The lowest form of journalism is analyzing the sufficiency of condemnations.
That said, as hyperbolic and unhinged as the media’s reaction to Donald Trump’s statements in the wake of Charlottesville may be, they do still have a point. President Trump did not, in my opinion, say the right thing, and I wanted to hear things out of his mouth that I did not hear.
But let’s back up to what happened over the weekend, and examine it really quickly.
On Friday night, a rally was planned to protest the removal of the Robert E. Lee statue in Charlottesville. The people who showed up to this protest were a mix of a lot of different people, including some who genuinely thought the statue’s removal was an assault on Southern heritage, but the bulk of the group was made up of white supremacists, and neo-Nazis.
Now, let me say pretty clearly that if I ever found myself at any rally, and I looked around and saw swastikas and white nationalists spewing hatred about Jews and ethnic minorities, I would not only immediately leave the rally in disgust, but I would take serious stock in my life.
If you stay, and stand shoulder to shoulder with racists, then you are associating yourself with them, and the stench of their poisonous ideology now belongs to you as well.
But back to the event. Also showing up were counter-protesters, and in the beginning, these protesters were thoughtful people who supported the statue’s removal, and were peacefully protesting the other group’s twisted view on the world.
However, that group grew, and as it did, it changed. Soon, members of a group known as Antifa — short for “anti-fascism” — showed up, and things changed.
Antifa is a group that believes in violence, and they are very open about it.
As Scott Crow, a long time Antifa organizer, puts it, “The idea in Antifa is that we go where they (right-wingers) go. That hate speech is not free speech. […] And so we go to cause conflict, to shut them down where they are, because we don’t believe that Nazis or fascists of any stripe should have a mouthpiece.”
In other words, it is the belief of Antifa activists that the scum that we see in neo-Nazi and white nationalist groups are so reprehensible that the opposition to them must not be just rhetorical, but also physical.
Antifa relishes in sparking violent action. They do it everywhere they go.
This is why they showed up in Charlottesville. They came wearing black bandannas and helmets, and wielding clubs and rocks. They had one mission in going there, to incite a riot and violently respond to the neo-Nazis and white nationalists at the rally.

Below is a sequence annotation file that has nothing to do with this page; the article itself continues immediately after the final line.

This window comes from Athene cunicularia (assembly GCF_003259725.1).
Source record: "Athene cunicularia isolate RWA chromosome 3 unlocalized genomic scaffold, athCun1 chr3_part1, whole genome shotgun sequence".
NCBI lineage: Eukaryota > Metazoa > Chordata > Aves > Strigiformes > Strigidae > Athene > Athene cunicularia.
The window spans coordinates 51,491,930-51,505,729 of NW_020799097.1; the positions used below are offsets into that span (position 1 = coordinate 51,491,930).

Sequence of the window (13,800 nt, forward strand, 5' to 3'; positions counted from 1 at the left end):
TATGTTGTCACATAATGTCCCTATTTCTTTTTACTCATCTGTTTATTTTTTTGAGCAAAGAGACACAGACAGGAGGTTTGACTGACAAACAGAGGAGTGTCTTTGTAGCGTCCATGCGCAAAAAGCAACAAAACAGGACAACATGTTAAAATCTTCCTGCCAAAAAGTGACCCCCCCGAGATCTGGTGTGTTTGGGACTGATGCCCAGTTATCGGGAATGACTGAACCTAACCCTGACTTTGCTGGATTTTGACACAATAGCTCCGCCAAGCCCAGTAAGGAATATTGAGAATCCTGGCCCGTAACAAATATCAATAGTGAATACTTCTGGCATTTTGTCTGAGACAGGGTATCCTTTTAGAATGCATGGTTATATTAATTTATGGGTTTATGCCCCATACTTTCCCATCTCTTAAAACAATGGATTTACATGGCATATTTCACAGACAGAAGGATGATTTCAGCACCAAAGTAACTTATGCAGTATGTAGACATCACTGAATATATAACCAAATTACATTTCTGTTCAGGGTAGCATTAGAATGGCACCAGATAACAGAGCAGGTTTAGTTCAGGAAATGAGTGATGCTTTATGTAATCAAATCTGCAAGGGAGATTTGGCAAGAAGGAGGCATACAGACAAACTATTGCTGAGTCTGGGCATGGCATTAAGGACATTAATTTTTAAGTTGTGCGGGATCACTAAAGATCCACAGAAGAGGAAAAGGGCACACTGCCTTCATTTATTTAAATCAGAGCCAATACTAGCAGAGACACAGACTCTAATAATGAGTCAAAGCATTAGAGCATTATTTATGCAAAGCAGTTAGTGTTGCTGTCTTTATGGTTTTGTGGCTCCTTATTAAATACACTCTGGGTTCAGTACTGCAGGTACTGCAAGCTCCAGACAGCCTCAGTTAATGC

Their goal was violence. They wanted it. They were trying to make it happen, because they believe it is justified.
When you add that to a group of hateful, bigoted racists who are themselves itching for confrontation and inherently violent, too, you were bound to see something bad happen.
So, in my mind there was indeed room for the president to bring up, and talk about, the violence that groups like Antifa engage in.
His big mistake was focusing so much of his attention on making that point, and failing to express, in as much specificity as possible and with as much outrage as possible, his horror over the presence of neo-Nazis and white nationalists at the rally.
Here’s what I would have said, if I were him.
“I am absolutely disgusted by what I saw in Charlottesville. You have a group of neo-Nazis and racists that espouse the most hateful, vicious rhetoric imaginable, and preach a disturbing ideology of racial superiority, anger and hatred, which I condemn in the strongest possible terms. They have a terrifying legacy of hate and violence in this country, and they should be opposed by every American.
“As we oppose them, however, we cannot fall into the trap of choosing violence as a means to pursue justice. Present in Charlottesville were many people who believe violence is appropriate, simply because the target of their violence are people we all consider reprehensible. This cannot be how we fight hate, and I condemn all those who choose violence, no matter who they are.”
This would have highlighted that the story of Charlottesville was a complex one with many actors who are themselves deserving of repudiation and scorn, while also reserving the bulk of his ire for those — the white supremacists — who represent the worst instincts of humanity.
Not that the media would have given him any credit, even if that was what he said.